Today’s guest blogger is Tanya Rodrigue, an associate professor in English and coordinator of the Writing Intensive Curriculum Program at Salem State University in Massachusetts.
My last two blog posts, “Facilitating Online Peer Review” and “Various Methods for Conducting Peer Review,” provides instructors with a scaffolded approach for orchestrating online peer review as well as several different peer review methods and activities that can be employed in an online or face-to-face environment. While a pedagogical approach and directed activities are sure to create a productive environment, the only way students will find peer review productive is if they believe it is a valuable activity and will result in feedback that will help them revise their work. Students who believe in peer review as a worthwhile endeavor are more likely to give productive feedback to their peers as well as take up peer feedback for the purposes of revision. Yet how do we persuade our students that peer review is valuable? In this post, I offer several possibilities for doing so.
#1 Deconstruct the notion that peer review is only for “struggling writers.”
Students often think any kind of revision feedback, whether it be in peer review or at the writing center or from an instructor, is an indication that they are not a “good” writer. Many think that if they were a “good writer,” they wouldn’t have any “mistakes” and thus not need to revise their work at all. Students need to be explicitly told that feedback is not synonymous with mistakes and is one of the strongest mechanisms in helping people grow as writers and thinkers.
#2 Share your experiences with peer review.
Students don’t often recognize that their own professors engage in peer review on a regular basis, either giving or receiving feedback. Students would benefit from knowing the circumstances in which professors partake in peer review and the peer review processes. For example, a professor might discuss the process of journal manuscript submissions with students and show them real peer revision recommendation letters. They may talk students through the process of what they decided to take up and how they decided to revise based on particular suggestions. They might then discuss the differences between the original submission and the revised document. An activity like this would help students immediately recognize that teachers and students share something in common: they are all writers in an academic setting who receive feedback in efforts to revise and strengthen their writing.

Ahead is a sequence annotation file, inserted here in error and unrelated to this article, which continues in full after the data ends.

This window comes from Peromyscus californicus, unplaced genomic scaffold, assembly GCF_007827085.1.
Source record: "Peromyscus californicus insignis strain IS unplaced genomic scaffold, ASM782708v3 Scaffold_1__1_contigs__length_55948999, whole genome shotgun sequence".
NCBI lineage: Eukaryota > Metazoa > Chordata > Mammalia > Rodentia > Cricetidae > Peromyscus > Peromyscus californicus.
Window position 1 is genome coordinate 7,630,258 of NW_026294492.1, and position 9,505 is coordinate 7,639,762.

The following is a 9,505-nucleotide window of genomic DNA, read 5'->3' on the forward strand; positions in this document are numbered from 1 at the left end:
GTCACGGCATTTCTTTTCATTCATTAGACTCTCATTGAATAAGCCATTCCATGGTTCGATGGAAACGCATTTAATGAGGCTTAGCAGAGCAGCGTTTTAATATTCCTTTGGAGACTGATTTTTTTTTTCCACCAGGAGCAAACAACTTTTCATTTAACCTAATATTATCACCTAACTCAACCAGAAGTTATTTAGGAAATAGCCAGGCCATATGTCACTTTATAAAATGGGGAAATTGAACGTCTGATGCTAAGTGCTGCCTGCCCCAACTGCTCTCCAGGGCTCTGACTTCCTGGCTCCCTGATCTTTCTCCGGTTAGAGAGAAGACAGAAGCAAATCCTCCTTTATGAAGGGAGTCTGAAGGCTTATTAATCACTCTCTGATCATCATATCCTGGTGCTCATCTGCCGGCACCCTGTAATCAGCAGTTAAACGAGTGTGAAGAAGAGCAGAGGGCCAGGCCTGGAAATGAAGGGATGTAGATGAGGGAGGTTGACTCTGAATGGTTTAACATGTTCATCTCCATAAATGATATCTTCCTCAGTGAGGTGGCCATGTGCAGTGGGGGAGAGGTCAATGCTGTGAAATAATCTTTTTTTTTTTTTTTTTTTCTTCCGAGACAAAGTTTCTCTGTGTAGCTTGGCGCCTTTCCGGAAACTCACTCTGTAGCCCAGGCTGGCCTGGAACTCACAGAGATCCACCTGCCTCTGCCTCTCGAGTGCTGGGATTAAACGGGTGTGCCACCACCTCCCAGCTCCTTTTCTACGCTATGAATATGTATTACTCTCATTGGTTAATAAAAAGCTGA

#3 Show students the value of feedback using student work.
Students can see the true value of peer feedback in the classroom by looking at other students’ work. An instructor, for example, may ask students to read through a previous student’s draft, the feedback comments they received on the draft, and the revised version that took up some feedback suggestions. A strong revised piece of writing that used feedback effectively would show other students the instrumental role they and their peers could play in supporting one another in producing effective writing.
#4 Show students peer (in the broadest sense) review is ubiquitous.
While students may buy in to peer review from learning about its function and value in an academic setting, they are more likely to be persuaded when they understand peer review in broad terms and that it happens in all shapes and forms in life outside the academy. A peer can be thought of as anyone who understands and is willing to read one’s work, and this act can occur in both personal and in public spaces. Students would benefit from specific examples of how professionals and everyday people provide each other with feedback for the purposes of revision. For example, a person on a marketing team might ask their boss for revision feedback on a PowerPoint presentation. A grandmother might ask her adult grandchild to give revision feedback on a letter to an insurance company. A musician might ask their band manager for feedback on a song. People read and give each other feedback in all different settings, inside and outside of school. The recognition of feedback in personal and public spaces normalizes and destigmatizes the practice of peer review and positions it as a common way in which people strengthen their writing.
The combination of fostering student buy-in and using a scaffolded approach to orchestrating peer review is sure to create an atmosphere in which students, their writing, their feedback, and their interaction with each other are important and are valued.